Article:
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'Seva' is secret of Sikh success

A Red Turban Day for Comic Relief is just one of the many ways pupils at Europe's only state Sikh secondary are applying traditional values in modern London. Michael Shaw reports

THE Sanskrit word seva is not one that usually turns up in school inspection reports.

But inspectors used it to describe Guru Nanak secondary in west London, the only state-funded Sikh school in Europe. "The commitment of all to the Sikh values of trust, respect and seva (selfless service for others) is a very positive influence," they wrote.

Pupils agree that religious values are key to the success of Guru Nanak, named after the 15th-century founder of the Sikh faith.

Sahib Lall Singh, 15, said: "Basically seva means you do stuff and you don't expect anything in return. Like helping the teacher tidy up after class, or raising money for Comic Relief." Pupils put their own spin on Comic Relief this month with a Red Turban Day.

Their secondary sparked debate over faith schools in 1999 when the Government granted it voluntary-aided status.

Four years later, Guru Nanak has just undergone its biggest test: a visit from the Office for Standards in Education.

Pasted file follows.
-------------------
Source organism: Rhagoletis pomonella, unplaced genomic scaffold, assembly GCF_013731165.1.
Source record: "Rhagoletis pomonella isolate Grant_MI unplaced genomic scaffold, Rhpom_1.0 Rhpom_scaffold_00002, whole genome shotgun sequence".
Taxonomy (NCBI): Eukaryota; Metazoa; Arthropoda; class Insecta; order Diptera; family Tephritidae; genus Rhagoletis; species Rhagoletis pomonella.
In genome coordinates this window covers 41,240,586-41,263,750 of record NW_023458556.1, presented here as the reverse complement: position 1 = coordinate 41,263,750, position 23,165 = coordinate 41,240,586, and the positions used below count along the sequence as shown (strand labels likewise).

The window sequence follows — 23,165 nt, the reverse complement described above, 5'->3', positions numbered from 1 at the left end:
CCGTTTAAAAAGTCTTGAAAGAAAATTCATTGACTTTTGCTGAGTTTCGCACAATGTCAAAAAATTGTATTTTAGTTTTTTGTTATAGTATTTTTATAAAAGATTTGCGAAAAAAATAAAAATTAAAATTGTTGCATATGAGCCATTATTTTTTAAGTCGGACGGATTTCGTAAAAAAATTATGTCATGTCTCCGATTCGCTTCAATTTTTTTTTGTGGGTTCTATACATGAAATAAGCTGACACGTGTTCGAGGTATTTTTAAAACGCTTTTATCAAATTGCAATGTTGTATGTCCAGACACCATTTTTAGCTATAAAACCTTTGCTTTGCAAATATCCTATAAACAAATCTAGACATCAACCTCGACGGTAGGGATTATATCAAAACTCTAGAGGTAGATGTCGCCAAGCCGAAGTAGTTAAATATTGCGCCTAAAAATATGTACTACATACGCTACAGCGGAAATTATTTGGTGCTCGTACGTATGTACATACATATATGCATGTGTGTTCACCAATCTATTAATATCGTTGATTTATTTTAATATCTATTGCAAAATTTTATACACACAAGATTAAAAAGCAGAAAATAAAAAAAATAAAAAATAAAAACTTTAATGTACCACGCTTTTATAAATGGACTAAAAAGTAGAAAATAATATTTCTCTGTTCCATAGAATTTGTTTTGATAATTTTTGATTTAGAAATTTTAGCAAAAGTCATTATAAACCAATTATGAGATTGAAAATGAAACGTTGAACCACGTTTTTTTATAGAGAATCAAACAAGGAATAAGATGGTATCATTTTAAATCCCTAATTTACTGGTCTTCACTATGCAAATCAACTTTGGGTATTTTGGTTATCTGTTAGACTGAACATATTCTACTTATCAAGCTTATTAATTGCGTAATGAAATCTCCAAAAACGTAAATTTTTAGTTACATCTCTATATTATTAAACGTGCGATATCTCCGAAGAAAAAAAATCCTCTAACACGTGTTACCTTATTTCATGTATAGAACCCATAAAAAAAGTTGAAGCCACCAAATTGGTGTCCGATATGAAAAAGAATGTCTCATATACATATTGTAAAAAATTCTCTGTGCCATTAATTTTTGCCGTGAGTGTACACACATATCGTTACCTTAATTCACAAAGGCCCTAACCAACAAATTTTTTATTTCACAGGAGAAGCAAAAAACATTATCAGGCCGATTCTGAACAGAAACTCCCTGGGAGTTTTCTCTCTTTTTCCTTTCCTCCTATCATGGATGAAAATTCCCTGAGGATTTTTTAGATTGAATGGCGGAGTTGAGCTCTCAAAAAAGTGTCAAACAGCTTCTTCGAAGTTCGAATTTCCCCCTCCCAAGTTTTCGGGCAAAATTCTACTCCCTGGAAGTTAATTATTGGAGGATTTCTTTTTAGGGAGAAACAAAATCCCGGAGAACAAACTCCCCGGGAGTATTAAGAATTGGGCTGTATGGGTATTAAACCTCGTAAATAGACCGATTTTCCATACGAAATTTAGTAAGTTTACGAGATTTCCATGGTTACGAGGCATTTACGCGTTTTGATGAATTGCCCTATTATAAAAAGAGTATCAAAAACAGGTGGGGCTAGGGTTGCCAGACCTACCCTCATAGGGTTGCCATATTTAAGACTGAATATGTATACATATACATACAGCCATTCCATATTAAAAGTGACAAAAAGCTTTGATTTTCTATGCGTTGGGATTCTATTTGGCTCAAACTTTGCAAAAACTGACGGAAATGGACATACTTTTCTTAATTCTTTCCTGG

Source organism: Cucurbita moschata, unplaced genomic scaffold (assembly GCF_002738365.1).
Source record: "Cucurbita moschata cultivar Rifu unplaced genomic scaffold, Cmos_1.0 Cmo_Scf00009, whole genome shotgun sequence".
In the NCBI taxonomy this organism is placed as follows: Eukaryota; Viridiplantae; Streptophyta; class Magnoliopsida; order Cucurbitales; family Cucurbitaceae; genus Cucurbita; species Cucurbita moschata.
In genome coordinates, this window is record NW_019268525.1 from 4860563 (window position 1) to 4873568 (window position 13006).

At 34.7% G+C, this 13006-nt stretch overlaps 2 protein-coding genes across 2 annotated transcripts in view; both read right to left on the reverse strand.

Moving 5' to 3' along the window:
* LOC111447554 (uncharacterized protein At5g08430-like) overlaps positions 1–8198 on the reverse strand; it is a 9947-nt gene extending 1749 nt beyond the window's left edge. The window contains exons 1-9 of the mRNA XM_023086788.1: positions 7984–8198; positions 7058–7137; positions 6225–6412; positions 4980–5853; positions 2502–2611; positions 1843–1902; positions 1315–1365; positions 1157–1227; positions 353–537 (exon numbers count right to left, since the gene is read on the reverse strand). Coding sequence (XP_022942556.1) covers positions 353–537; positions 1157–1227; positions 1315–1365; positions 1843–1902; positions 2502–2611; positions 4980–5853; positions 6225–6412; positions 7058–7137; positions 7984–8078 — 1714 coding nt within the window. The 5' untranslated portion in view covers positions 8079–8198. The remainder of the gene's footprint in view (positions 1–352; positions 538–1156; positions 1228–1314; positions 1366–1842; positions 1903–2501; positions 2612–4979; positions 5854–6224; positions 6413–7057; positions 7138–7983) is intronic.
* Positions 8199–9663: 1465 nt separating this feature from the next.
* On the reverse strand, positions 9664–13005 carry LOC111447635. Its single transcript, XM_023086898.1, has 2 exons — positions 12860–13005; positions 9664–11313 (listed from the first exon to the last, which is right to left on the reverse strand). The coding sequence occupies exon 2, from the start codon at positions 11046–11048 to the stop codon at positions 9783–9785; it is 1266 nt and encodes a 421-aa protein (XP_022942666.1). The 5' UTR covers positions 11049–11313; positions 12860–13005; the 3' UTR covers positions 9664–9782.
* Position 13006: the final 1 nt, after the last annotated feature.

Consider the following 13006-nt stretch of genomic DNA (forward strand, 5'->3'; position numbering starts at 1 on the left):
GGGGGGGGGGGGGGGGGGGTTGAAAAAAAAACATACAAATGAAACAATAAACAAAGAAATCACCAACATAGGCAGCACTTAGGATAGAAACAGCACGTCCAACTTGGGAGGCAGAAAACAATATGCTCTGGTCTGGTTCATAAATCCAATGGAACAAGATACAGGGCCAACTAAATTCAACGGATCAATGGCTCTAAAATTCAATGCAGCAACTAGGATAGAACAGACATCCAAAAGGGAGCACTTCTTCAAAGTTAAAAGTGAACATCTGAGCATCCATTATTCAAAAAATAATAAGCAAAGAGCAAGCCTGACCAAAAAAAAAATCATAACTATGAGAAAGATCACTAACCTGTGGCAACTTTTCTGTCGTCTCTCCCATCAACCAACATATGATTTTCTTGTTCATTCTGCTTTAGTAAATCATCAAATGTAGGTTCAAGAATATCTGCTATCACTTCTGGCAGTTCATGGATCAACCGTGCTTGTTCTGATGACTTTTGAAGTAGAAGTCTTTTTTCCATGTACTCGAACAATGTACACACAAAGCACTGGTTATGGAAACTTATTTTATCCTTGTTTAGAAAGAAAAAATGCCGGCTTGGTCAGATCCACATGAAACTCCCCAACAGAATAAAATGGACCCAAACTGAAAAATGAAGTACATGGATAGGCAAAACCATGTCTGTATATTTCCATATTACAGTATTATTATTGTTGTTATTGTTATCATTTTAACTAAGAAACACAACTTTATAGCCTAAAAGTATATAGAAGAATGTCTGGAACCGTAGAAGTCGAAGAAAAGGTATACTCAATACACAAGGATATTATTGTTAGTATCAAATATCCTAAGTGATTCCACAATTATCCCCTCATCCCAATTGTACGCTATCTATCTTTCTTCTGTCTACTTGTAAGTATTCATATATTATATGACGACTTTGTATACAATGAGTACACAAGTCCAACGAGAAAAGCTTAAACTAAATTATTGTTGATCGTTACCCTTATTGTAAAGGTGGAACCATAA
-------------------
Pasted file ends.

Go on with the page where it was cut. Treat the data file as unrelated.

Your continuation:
Inspectors were impressed, describing it as a very good school with outstanding leadership. "Students achieve because they are keen to learn and taught well in a harmonious environment," they said.

Guru Nanak's success is, perhaps, unsurprising. Before 1999 it was independent - charging annual fees of pound;1,400. It is also heavily oversubscribed: while most pupils are from Hayes and neighbouring Southall, several come from the other side of London.

The proportion of pupils who get five Cs or better at GCSE was 75 per cent last year, compared with an average of 42 per cent for other state schools in the borough. Pupil numbers at Guru Nanak have risen from 85 in 1999 to 350, and it hopes to double its roll if it can expand on to green-belt land.

Its 25 teachers come from a range of backgrounds and faiths, yet all keep their heads covered with scarves or baseball caps.

Pupils have weekly lessons in Sikh studies, exploring scriptures and history and examining current events from a Sikh perspective. Even the handful of non-Sikh pupils, such as Christian Jonathan Ratnam, aged 13, now know all the words of Sikh hymns.

Teacher Sardani Navleen Kaur said that Sikh studies had proved liberating for girls.

"Punjabi culture says 'Stay home and cook the dinner', while the Sikh religion says there should be equality," she said. "So we get girls going home and refusing to do the vacuuming unless their brother does it too."

Evidence of this gender equality can be found in the school's compulsory design and technology classes. Girls outnumber the boys in woodwork and metalwork classes, and Indian television crews were apparently astonished to find Sikh boys cooking in food technology.

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